Treasuring the Truckee’s last sweet spot
I walked down to the Truckee River under a mournful, gray sky Saturday to think over the debate about paving or not paving the Truckee River Legacy Trail.
Like the other times I have ambled along the banks of the stretch of river between downtown and Glenshire, I was alone.
A couple mallards skimmed the river’s glassy water and a pair of Canada geese honked at me from mid-stream.
Other than that, the silence only broke for the gurgle of rushing snowmelt.
As the sky dripped, I thought about what, perhaps, has been lost in the tumult of voices debating whether or not to pave the Legacy Trail.
There is still solitude to be found along stretches of the river ” places where Glenshire Drive, the railroad tracks and Interstate 80 are far enough away to allow you to find silence.
When you begin to think of the whizzing cars and bikes that crowd against the river between Tahoe City and Truckee, and the thundering thoroughfare of Interstate 80 that follows the river all the way to Reno “-the brief span of the Truckee between downtown Truckee and Glenshire is a precious sweet spot.
It’s one of those places where you can lose yourself in thought after a long day at work. Or, if you ignore the mansions on the bluff east of Olympic Heights and the distant traffic of Glenshire drive, a place where you can spend a couple hours in solitude.
Those who will decide the future of the Legacy Trail should take this into account as they make their choice ” paved or unpaved.
The Truckee River does not need another thoroughfare along its banks. Any way to preserve the precious little river that is still bounded by trees, shrubs and willows ” rather than roads and paved paths ” should be considered.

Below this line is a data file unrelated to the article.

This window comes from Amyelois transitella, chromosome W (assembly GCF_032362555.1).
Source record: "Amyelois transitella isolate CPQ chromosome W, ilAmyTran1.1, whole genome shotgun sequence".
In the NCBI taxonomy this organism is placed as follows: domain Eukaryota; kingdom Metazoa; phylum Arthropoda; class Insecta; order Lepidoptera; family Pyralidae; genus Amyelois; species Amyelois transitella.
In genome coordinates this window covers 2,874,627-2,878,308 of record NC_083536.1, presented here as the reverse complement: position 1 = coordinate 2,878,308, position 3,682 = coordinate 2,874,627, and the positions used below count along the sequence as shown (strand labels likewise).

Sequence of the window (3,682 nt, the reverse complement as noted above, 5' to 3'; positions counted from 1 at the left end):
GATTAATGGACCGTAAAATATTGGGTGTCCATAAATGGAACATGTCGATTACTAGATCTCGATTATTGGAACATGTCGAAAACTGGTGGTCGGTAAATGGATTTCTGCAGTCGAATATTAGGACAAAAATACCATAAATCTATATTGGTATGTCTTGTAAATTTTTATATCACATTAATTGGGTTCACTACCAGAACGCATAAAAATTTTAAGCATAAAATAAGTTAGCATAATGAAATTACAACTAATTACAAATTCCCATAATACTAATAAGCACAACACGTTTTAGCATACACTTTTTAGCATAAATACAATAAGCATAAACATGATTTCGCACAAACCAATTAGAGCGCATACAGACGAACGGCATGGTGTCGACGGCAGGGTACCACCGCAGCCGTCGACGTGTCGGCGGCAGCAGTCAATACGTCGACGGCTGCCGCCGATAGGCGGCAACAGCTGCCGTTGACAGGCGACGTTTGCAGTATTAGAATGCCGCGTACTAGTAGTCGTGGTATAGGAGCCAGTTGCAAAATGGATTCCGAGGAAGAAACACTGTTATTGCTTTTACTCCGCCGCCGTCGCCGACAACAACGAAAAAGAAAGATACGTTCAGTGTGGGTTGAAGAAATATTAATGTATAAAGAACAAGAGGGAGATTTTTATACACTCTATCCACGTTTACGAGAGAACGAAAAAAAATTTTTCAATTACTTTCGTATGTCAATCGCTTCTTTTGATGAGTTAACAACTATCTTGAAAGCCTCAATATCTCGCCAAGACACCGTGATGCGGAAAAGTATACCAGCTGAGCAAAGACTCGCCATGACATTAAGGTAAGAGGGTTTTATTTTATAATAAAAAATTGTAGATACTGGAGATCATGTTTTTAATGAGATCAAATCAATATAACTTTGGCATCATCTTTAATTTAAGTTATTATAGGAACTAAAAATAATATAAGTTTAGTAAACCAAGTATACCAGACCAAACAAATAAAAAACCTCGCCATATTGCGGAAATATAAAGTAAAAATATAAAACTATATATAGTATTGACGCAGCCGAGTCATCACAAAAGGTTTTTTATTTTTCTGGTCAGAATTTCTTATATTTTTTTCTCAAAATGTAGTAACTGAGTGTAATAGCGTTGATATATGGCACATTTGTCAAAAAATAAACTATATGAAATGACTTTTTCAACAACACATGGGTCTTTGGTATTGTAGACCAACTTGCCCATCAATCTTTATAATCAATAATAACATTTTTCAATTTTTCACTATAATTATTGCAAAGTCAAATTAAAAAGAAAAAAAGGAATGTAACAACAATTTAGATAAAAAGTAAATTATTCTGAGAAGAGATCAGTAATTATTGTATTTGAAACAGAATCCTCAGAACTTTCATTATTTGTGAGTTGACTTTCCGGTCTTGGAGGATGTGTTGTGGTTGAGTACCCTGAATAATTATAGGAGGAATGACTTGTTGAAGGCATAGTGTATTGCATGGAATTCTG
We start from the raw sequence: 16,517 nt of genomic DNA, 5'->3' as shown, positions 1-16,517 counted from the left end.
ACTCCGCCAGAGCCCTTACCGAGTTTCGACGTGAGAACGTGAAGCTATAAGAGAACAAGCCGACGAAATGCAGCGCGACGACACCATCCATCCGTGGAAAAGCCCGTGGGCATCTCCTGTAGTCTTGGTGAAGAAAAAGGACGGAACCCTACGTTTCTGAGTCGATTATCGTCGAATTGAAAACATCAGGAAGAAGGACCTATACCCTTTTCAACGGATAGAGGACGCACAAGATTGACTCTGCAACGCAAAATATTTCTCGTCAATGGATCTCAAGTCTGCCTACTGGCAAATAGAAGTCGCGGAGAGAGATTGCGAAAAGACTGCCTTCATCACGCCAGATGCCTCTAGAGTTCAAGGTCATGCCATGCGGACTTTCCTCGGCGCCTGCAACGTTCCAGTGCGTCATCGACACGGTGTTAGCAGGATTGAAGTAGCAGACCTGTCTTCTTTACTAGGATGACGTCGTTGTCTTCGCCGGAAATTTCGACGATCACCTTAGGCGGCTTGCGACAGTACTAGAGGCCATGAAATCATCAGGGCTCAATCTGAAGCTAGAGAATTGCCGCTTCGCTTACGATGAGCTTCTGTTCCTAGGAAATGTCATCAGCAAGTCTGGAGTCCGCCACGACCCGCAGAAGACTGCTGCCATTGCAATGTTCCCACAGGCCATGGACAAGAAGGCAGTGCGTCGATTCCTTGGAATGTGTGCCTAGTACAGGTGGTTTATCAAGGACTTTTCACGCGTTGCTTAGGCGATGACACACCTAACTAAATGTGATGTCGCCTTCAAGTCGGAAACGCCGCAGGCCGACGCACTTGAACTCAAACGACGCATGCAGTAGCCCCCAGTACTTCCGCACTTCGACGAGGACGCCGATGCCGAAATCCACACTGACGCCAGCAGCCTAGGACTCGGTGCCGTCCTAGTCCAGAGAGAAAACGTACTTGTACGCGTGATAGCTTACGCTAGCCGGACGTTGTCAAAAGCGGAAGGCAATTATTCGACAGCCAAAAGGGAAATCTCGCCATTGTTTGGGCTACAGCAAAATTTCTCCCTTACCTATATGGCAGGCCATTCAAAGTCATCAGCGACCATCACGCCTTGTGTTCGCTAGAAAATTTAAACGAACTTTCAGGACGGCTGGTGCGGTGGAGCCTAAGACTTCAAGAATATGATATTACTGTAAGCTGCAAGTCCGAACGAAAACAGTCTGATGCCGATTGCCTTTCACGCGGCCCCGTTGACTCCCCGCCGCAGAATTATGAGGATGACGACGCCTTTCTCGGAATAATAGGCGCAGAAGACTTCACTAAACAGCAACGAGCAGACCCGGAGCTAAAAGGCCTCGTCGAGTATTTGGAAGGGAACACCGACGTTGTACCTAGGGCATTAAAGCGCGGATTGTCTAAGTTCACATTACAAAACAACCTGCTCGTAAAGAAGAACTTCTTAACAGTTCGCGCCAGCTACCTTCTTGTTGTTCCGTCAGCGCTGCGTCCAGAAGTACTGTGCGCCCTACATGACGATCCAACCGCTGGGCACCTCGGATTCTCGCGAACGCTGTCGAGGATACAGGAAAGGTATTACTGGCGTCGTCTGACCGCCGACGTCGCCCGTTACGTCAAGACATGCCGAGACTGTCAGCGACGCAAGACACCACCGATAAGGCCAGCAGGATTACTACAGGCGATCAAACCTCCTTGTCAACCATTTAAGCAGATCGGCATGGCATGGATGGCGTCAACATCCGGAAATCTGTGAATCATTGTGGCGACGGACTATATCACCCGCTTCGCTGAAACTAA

The goals of taking a few cars off of Glenshire Drive during the commute as well giving families a place to cycle together are admirable. But there has to be a way to do that without destroying the only lonely stretch of the Truckee we have left.
On Saturday, I took in the melancholy sky, the river’s soft babbling and the sound of a nearby songbird. And I thought about the paradox of living in the Sierra Nevada ” the urge to find the lonely, natural places ” a desire that in itself is responsible for the overcrowding of our open places.
It’s the age-old realization that as much as you might advocate preservation or push to stop change, you yourself are a portion of the cause of the Sierra’s fast paced transformation.
So maybe it has a tinge of selfishness to it, but I hope that whatever form the trail takes, it leaves a little bit of the Truckee River untrammeled.
Or else we might have an entirely different traffic problem on our hands ” people jumping in their cars every day and driving well outside of Truckee to get their daily dose of solitude.